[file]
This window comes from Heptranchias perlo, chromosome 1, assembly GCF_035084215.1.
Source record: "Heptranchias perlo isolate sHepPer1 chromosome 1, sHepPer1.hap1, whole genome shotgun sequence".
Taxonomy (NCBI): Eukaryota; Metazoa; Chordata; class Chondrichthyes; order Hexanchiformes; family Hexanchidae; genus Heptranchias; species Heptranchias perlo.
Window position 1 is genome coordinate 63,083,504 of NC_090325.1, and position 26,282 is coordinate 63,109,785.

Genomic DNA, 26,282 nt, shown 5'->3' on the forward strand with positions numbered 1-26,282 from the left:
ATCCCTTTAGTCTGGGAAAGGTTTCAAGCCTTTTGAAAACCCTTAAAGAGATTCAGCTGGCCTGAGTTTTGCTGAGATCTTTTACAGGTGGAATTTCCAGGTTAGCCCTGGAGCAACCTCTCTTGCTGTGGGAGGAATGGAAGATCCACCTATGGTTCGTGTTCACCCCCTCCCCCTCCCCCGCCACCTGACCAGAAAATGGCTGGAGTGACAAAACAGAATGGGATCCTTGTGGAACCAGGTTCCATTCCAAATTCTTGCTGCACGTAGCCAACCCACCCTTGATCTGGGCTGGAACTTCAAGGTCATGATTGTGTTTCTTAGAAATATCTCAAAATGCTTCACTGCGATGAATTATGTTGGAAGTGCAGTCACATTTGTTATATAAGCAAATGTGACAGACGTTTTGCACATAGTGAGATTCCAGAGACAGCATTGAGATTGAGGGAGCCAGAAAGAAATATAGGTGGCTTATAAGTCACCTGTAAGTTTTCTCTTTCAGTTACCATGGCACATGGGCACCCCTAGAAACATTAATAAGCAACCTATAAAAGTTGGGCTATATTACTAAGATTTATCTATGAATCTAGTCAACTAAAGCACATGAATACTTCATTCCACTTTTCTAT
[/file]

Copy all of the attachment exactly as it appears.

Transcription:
This window comes from Heptranchias perlo, chromosome 1, assembly GCF_035084215.1.
Source record: "Heptranchias perlo isolate sHepPer1 chromosome 1, sHepPer1.hap1, whole genome shotgun sequence".
Taxonomy (NCBI): Eukaryota; Metazoa; Chordata; class Chondrichthyes; order Hexanchiformes; family Hexanchidae; genus Heptranchias; species Heptranchias perlo.
Window position 1 is genome coordinate 63,083,504 of NC_090325.1, and position 26,282 is coordinate 63,109,785.

Genomic DNA, 26,282 nt, shown 5'->3' on the forward strand with positions numbered 1-26,282 from the left:
ATCCCTTTAGTCTGGGAAAGGTTTCAAGCCTTTTGAAAACCCTTAAAGAGATTCAGCTGGCCTGAGTTTTGCTGAGATCTTTTACAGGTGGAATTTCCAGGTTAGCCCTGGAGCAACCTCTCTTGCTGTGGGAGGAATGGAAGATCCACCTATGGTTCGTGTTCACCCCCTCCCCCTCCCCCGCCACCTGACCAGAAAATGGCTGGAGTGACAAAACAGAATGGGATCCTTGTGGAACCAGGTTCCATTCCAAATTCTTGCTGCACGTAGCCAACCCACCCTTGATCTGGGCTGGAACTTCAAGGTCATGATTGTGTTTCTTAGAAATATCTCAAAATGCTTCACTGCGATGAATTATGTTGGAAGTGCAGTCACATTTGTTATATAAGCAAATGTGACAGACGTTTTGCACATAGTGAGATTCCAGAGACAGCATTGAGATTGAGGGAGCCAGAAAGAAATATAGGTGGCTTATAAGTCACCTGTAAGTTTTCTCTTTCAGTTACCATGGCACATGGGCACCCCTAGAAACATTAATAAGCAACCTATAAAAGTTGGGCTATATTACTAAGATTTATCTATGAATCTAGTCAACTAAAGCACATGAATACTTCATTCCACTTTTCTAT